Former freeholder, Democratic leader Maurice Fitzgibbons passes away
HUDSON COUNTY – Former Hudson County Freeholder Maurice Fitzgibbons died late Sunday night at Mt. Sinai Hospital in New York City at the age of 57. He had been hospitalized since last week.
A Hoboken native, Fitzgibbons worked in government for two decades before he decided to run for freeholder in 1993, a job in which he eventually served for 15 years.
Fitzgibbons became Hoboken’s recreation director at age 20 and was the Hoboken Democratic chairman twice -- from 1994 to 1998 and then again in 2008.
Over the years, he also served as a trustee at the Jersey City Performing Arts Center in the Loew’s Theater.
A proponent of the arts and local tourism, Fitzgibbons pushed for funding for the Hoboken Museum and for restoration of the Hoboken YMCA, as well as for the Boys and Girls Club, improvements to Columbus Park, and the now-ongoing reconstruction of the 14th Street Viaduct.
Fitzgibbons was also recently renominated by Gov. Christopher Christie for a role on the New Jersey State Council on the Arts.
Fitzgibbons ran a local public relations firm and went to great lengths each summer to publicize the popular St. Ann's Festival in western Hoboken.
Assemblyman Ruben J. Ramos (D – Hudson) released a statement on Monday morning: “Maurice was like family to me, but more so than anything, he was a mentor and a true guide. Maurice’s reputation as a freeholder extends far outside our city’s limits. Since I was elected to the Assembly, I haven’t met anyone in the State House who hasn’t experienced Maurice’s random acts of kindness and generosity. His loss is one that will ring throughout the state. Maurice ... fought relentlessly for the city of Hoboken."
Hoboken Mayor Dawn Zimmer expressed her condolences to the family and friends of Fitzgibbons on behalf of the city of Hoboken. Among family members, Fitzgibbons was the brother of longtime city housing inspector Jude Fitzgibbons.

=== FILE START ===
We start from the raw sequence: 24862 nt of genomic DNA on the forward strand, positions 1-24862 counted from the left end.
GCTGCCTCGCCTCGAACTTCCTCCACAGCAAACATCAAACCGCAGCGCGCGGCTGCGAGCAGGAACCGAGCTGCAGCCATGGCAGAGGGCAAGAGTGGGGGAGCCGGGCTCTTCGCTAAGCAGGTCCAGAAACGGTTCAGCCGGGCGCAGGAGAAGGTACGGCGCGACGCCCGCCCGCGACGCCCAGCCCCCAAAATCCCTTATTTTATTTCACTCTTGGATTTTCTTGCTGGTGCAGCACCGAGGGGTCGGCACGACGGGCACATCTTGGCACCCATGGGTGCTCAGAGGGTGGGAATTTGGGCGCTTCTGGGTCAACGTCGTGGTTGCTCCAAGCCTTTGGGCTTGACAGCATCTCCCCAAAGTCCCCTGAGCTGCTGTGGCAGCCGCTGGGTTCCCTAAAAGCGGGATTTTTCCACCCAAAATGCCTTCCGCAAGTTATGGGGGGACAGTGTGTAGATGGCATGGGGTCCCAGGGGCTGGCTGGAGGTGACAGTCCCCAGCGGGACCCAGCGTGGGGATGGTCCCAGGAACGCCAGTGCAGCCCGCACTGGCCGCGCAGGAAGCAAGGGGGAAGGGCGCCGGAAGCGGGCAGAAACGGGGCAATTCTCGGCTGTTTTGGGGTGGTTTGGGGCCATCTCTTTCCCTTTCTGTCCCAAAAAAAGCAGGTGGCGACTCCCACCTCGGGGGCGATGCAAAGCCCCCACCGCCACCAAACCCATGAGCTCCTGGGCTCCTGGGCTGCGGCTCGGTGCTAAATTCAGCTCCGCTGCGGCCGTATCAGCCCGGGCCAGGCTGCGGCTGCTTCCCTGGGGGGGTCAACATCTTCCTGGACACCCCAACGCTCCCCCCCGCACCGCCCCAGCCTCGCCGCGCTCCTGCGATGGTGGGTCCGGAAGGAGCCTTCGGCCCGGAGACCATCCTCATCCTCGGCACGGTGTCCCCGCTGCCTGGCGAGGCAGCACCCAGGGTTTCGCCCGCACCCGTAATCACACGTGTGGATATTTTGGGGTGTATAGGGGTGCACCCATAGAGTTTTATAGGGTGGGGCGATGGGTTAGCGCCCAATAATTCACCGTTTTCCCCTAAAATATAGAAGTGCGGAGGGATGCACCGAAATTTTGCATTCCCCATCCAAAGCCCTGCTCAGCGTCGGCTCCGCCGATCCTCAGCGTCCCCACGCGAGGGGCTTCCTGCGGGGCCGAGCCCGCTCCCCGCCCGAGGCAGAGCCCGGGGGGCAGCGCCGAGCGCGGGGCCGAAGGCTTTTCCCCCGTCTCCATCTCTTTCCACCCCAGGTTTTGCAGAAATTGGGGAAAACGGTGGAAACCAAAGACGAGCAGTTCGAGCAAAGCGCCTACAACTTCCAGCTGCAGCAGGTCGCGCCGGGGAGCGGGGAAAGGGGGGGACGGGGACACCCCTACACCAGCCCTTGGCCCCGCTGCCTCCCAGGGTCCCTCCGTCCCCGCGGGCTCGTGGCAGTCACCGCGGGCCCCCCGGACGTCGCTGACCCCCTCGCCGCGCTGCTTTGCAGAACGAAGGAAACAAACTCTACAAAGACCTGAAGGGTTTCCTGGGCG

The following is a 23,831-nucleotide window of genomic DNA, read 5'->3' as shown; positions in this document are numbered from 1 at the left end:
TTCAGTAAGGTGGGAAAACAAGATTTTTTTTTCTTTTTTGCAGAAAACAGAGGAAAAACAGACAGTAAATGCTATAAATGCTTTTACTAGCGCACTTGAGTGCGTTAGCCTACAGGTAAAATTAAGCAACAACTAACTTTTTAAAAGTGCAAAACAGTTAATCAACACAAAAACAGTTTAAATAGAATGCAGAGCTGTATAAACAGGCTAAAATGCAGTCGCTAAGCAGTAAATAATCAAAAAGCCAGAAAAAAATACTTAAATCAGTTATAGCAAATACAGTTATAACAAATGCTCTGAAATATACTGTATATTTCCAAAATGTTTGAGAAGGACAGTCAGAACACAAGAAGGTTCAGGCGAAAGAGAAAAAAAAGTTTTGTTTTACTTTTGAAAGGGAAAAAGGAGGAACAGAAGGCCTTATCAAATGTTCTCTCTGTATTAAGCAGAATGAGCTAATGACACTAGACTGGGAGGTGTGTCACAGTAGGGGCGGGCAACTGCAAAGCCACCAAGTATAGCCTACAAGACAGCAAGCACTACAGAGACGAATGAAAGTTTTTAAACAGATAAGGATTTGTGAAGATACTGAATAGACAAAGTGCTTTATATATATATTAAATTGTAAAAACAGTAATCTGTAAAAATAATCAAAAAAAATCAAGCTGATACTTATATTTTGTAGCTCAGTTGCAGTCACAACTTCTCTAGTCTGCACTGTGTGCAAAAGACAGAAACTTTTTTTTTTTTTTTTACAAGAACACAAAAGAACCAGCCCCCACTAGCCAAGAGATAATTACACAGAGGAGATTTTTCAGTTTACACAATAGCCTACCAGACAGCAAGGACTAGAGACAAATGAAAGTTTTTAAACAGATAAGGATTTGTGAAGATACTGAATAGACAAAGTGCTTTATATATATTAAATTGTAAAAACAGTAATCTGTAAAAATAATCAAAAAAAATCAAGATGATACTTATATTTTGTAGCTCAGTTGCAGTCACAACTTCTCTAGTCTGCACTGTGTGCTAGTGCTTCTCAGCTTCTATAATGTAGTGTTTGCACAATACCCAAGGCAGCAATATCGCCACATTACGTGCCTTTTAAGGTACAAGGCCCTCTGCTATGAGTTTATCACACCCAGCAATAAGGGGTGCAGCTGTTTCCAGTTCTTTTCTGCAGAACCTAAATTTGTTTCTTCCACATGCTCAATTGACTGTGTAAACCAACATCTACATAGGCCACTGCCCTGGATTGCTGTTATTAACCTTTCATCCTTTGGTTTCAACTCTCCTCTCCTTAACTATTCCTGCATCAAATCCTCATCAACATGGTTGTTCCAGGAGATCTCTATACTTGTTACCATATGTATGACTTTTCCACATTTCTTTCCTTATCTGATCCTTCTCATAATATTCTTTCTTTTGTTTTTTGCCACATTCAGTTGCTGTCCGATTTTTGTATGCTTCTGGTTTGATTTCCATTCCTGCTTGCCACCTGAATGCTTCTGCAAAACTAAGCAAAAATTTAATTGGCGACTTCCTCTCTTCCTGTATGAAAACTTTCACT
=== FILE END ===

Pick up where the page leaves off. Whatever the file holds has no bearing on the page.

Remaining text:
Zimmer said of Fitzgibbons, “He was a strong advocate of the arts, with a long history of service to our community. Our thoughts and prayers are with his family.”
Freeholder Anthony Romano said it was an honor to succeed Fitzgibbons in office. Romano was elected in 2008 after Fitzgibbons surprisingly decided not to seek another term as freeholder.
“Maurice was a big influence in Hoboken all of his life,” Romano said on Monday morning. “He was always thinking of the people of Hudson County.”
The wake will be held Wednesday at the Lawton Turso funeral home at Seventh and Washington Streets in Hoboken from 3 p.m. to 8 p.m. Mass will be at St. Ann's Church in Hoboken, Thursday morning at 10:30 a.m. Burial will be at Holy Cross Cemetery in North Arlington.
Former Hoboken parking director pleads guilty
HOBOKEN – John Corea, the ex-director of the Hoboken Parking Utility, pleaded guilty on Dec. 16 to official misconduct, according to a release from the New Jersey Attorney General’s office. Corea was indicted in 2009.
Corea was implicated in an alleged scam in which $600,000 was allegedly taken by a Toms River contractor whose company was hired by the city to collect coins from city parking meters, according to the release.
Corea admitted that while he was the HPU director, "he steered three separate no-bid contracts" to the company "to collect, count, and manage the coins from the city's parking meters. He admitted that he made false statements to the City Council about the qualifications and experience of the company, which is a coin-operated arcade game manufacturer."
The owner of the company already pleaded guilty in 2009, the release says.
The state will recommend under the plea agreement that Corea be sentenced to eight years in state prison, including three years of parole ineligibility, according to the release.
He must pay $300,000 in restitution to the city of Hoboken, and will be barred from public employment in New Jersey.
Corea is scheduled to be sentenced in February 2012.
The city has since switched to multi-space meters, which provide for greater accountability of parking meter funds, city officials said. – Ray Smith
Union City kid suffers machete attack, in ongoing trend
UNION CITY – Last January, an article in the Reporter noted that eight of 11 homicide victims in Union City were killed by machetes, and that in the four years before that, there were an additional 129 victims of machete violence. This prompted Union City's Board of Commissioners to introduce an ordinance on Jan. 4 that prohibited the sale of machetes within the city. It stated that any store, individual, facility, or entity that attempted the sale of the weapon would receive up to a $1,000 fine, up to 90 days in jail, up to 90 days of community service, or any combination thereof as punishment for violating the ordinance.
But the rules did not stop a Union City machete attack this week, according to a newspaper article.
A 15-year-old was taken to Jersey City's Christ Hospital after being cut by a machete found in the possession of a 19-year-old Union City man this week, according to NJ.com. The man has been charged with aggravated assault, possession of a weapon for unlawful purposes, obstruction of administration of the law and resisting arrest. – Gennarose Pope